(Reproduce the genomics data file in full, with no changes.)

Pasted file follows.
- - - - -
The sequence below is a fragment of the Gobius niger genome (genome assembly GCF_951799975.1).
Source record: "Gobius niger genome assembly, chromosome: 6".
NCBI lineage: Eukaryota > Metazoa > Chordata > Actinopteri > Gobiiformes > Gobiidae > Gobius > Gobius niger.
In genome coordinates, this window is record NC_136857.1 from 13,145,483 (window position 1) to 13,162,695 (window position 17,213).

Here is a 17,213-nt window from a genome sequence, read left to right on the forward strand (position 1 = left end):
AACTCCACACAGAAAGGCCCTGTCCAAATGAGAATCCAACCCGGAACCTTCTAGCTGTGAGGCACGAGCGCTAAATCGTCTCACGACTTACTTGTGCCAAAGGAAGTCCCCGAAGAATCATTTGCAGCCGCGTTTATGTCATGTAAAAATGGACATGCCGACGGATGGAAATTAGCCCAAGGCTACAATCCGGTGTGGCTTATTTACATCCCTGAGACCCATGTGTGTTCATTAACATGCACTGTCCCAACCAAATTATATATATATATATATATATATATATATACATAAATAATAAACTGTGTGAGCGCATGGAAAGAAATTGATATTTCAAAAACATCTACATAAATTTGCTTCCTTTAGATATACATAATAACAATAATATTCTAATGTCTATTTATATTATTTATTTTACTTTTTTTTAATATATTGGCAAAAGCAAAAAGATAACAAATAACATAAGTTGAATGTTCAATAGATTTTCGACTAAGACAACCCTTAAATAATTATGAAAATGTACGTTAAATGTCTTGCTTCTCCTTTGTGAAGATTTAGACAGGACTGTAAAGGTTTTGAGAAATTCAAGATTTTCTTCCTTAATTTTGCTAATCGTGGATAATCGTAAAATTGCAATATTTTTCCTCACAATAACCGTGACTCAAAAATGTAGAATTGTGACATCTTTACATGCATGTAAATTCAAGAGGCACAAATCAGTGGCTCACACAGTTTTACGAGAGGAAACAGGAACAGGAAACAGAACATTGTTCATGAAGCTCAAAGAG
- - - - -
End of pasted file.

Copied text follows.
The sequence below is a fragment of the Gobius niger genome (genome assembly GCF_951799975.1).
Source record: "Gobius niger genome assembly, chromosome: 6".
NCBI lineage: Eukaryota > Metazoa > Chordata > Actinopteri > Gobiiformes > Gobiidae > Gobius > Gobius niger.
In genome coordinates, this window is record NC_136857.1 from 13,145,483 (window position 1) to 13,162,695 (window position 17,213).

Here is a 17,213-nt window from a genome sequence, read left to right on the forward strand (position 1 = left end):
AACTCCACACAGAAAGGCCCTGTCCAAATGAGAATCCAACCCGGAACCTTCTAGCTGTGAGGCACGAGCGCTAAATCGTCTCACGACTTACTTGTGCCAAAGGAAGTCCCCGAAGAATCATTTGCAGCCGCGTTTATGTCATGTAAAAATGGACATGCCGACGGATGGAAATTAGCCCAAGGCTACAATCCGGTGTGGCTTATTTACATCCCTGAGACCCATGTGTGTTCATTAACATGCACTGTCCCAACCAAATTATATATATATATATATATATATATATATACATAAATAATAAACTGTGTGAGCGCATGGAAAGAAATTGATATTTCAAAAACATCTACATAAATTTGCTTCCTTTAGATATACATAATAACAATAATATTCTAATGTCTATTTATATTATTTATTTTACTTTTTTTTAATATATTGGCAAAAGCAAAAAGATAACAAATAACATAAGTTGAATGTTCAATAGATTTTCGACTAAGACAACCCTTAAATAATTATGAAAATGTACGTTAAATGTCTTGCTTCTCCTTTGTGAAGATTTAGACAGGACTGTAAAGGTTTTGAGAAATTCAAGATTTTCTTCCTTAATTTTGCTAATCGTGGATAATCGTAAAATTGCAATATTTTTCCTCACAATAACCGTGACTCAAAAATGTAGAATTGTGACATCTTTACATGCATGTAAATTCAAGAGGCACAAATCAGTGGCTCACACAGTTTTACGAGAGGAAACAGGAACAGGAAACAGAACATTGTTCATGAAGCTCAAAGAG